"source_sample": "sample_plate/A1",
          "dest_sample": "sample_plate/A2",
          "transfer_vol": "5:microliter"
      "inputs": {
        "source_sample": "aliquot",
        "dest_sample": "aliquot",
        "transfer_vol": "volume"
      "dependencies": []

You can see it kicks off with some definitions around the version and other housekeeping details about the protocol. In the example there is just one protocol, however a whole array of protocols can be defined. Important bits here are:

  1. command_string the path to the python script of the protocol
  2. preview the parameters and refs used in the preview (good for testing locally)
  3. inputs dictates the fields offered to the user to populate the params object

Let’s look at the inputs but for the growth media choice I mentioned earlier:

  "inputs": {
    "media": {
      "type": "group",
      "description": "Type of media to grow bacteria in. (check off only one)",
      "inputs": {
        "lb-broth-100ug-ml-amp": {
          "type": "bool"
        "lb-broth-noAB": {
          "type": "bool"

Under the "media" property there are two inputs one for each medium, the "type" of input is bool indicating that the selection input is either true or false.

For this kind of input Transcriptic generates checkbox UI elements as seen below:

protocol ui screenshot

Inputs need to be added for each of the parameters you reference in the python protocol.

Directory Structure

Be sure to arrange the protocols in a file structure similar to that as recommended by Transcriptic:


The manifest.json needs to be at the top level of the directory tree, so at least a level up from the python protocol.


To test the protocol using Transcriptic Runner in the same directory as the manifest.json run:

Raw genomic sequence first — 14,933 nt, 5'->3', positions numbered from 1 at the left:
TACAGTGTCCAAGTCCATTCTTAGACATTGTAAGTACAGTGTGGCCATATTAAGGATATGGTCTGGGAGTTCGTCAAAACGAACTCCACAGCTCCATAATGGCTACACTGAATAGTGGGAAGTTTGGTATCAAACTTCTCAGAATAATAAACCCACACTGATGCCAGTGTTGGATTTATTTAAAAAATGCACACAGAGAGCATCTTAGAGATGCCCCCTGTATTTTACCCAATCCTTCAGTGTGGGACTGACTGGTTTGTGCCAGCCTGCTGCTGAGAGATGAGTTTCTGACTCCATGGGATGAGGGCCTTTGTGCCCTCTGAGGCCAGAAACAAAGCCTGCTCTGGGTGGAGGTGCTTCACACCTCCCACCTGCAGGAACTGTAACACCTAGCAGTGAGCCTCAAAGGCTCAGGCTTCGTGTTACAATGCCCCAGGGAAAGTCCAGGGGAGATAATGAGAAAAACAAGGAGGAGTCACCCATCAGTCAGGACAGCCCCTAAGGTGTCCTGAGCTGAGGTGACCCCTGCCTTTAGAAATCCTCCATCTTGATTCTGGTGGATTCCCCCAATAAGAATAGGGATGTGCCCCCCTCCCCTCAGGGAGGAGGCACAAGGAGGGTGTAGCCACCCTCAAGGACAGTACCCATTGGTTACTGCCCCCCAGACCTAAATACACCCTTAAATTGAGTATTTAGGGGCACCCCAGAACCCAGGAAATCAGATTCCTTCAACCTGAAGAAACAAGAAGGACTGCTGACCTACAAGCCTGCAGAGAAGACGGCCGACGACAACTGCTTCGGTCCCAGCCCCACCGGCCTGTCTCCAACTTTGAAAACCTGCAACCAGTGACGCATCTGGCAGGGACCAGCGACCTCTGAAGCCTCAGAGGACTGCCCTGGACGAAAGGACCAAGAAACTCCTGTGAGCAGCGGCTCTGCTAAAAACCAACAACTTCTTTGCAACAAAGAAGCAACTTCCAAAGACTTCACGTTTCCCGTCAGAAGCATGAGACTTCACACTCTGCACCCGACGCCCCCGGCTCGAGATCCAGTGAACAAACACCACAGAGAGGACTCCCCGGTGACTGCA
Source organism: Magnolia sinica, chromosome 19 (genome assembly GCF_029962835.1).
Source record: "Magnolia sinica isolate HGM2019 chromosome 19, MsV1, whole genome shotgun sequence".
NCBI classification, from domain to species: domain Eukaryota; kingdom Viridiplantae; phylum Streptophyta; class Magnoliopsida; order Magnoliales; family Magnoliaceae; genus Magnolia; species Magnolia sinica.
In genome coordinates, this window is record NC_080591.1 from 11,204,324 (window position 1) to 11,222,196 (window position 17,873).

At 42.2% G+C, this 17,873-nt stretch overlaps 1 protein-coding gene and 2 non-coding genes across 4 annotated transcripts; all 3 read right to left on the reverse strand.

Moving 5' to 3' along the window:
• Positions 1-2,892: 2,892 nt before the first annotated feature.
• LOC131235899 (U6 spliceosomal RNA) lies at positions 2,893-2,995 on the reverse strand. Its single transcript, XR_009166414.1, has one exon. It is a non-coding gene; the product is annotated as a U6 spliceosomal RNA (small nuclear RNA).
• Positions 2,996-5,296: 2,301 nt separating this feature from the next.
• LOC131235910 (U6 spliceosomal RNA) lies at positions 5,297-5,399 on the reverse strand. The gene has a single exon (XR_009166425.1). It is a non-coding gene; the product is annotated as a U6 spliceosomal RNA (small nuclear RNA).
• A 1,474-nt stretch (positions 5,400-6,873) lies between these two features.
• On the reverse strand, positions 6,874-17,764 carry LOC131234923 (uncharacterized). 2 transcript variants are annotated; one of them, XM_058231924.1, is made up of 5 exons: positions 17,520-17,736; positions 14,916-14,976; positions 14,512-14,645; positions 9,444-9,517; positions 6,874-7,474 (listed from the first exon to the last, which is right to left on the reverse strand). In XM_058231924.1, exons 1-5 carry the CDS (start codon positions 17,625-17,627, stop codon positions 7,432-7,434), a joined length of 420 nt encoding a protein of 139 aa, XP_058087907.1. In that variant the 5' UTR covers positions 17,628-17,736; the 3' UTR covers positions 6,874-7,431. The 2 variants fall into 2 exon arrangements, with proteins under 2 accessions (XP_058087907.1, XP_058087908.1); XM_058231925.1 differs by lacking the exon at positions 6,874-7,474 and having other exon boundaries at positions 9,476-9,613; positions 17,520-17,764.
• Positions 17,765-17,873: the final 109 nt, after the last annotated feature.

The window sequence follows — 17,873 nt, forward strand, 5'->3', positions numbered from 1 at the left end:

$ transcriptic preview AssayName

If all is working properly it dumps the JSON autoprotocol to STDOUT. Other wise you will get an error either due to the manifest.json or python protocol having errors. Keep fixing errors until you get the JSON dump, I found using pylint useful for fixing basic syntax errors in my python.

After that you can bounce it off of the Transcriptic servers by piping the JSON to analyze:

$ transcriptic preview AssayName | transcriptic analyze

I found it useful to create a run from the preview as I like to use the run UI on the Transcriptic web app to quickly scan through the run to make sure the protocol is doing what I want it to do.

$ transcriptic preview AssayName | transcriptic submit --project ":project_code" --title "Test Run" --test

If the run looks good on the Transcriptic web application it’s time to package it up.

Uploading releases to Transcriptic

Transcriptic has a really easy way of uploading packages of protocols to the server. In the directory create a .zip archive from the manifest.json and the directory containing the python protocol. Name the .zip in line with what version number is specified in the manifest.json.

Next login to the Transcriptic web app and click ‘Manage’ for your organization. Then click the ‘PACKAGES’ tab. From here click ‘Create New Package’. Name the protocol, give it a short description then upload the .zip file for the package. Click ‘Save & Analyze’. Under the ‘RELEASES’ you will want to click publish to ensure other members of your organization can use the protocol.

Whenever you add improvements to the protocol, bump the version number in the manifest.json, zip up all the files again and upload the new version, then hit publish! I think this release management is a really nice feature as version tracking of protocols is essential for experimental repeatability.


All in all the process of packaging up a protocol was not too difficult and I think it goes a long way to make the Transcriptic platform more widely accessible to all researchers, not just the ones that can write python. The ability to make protocols public is awesome as well. You could write a paper, publish it on PLOS, and reference your protocol on Transcriptic. Then when people want to try your technique, all they need to do is find your protocol on Transcriptic and use their samples! Think of what this will do for repeatability…

I had the pleasure of meeting Tali, Max and Dorothy-Lou from Transcriptic at SynBioBetaUK this week. They are all extremely smart and super friendly people, I highly recommend you get in touch with them if you are interested giving Transcriptic a try with your research.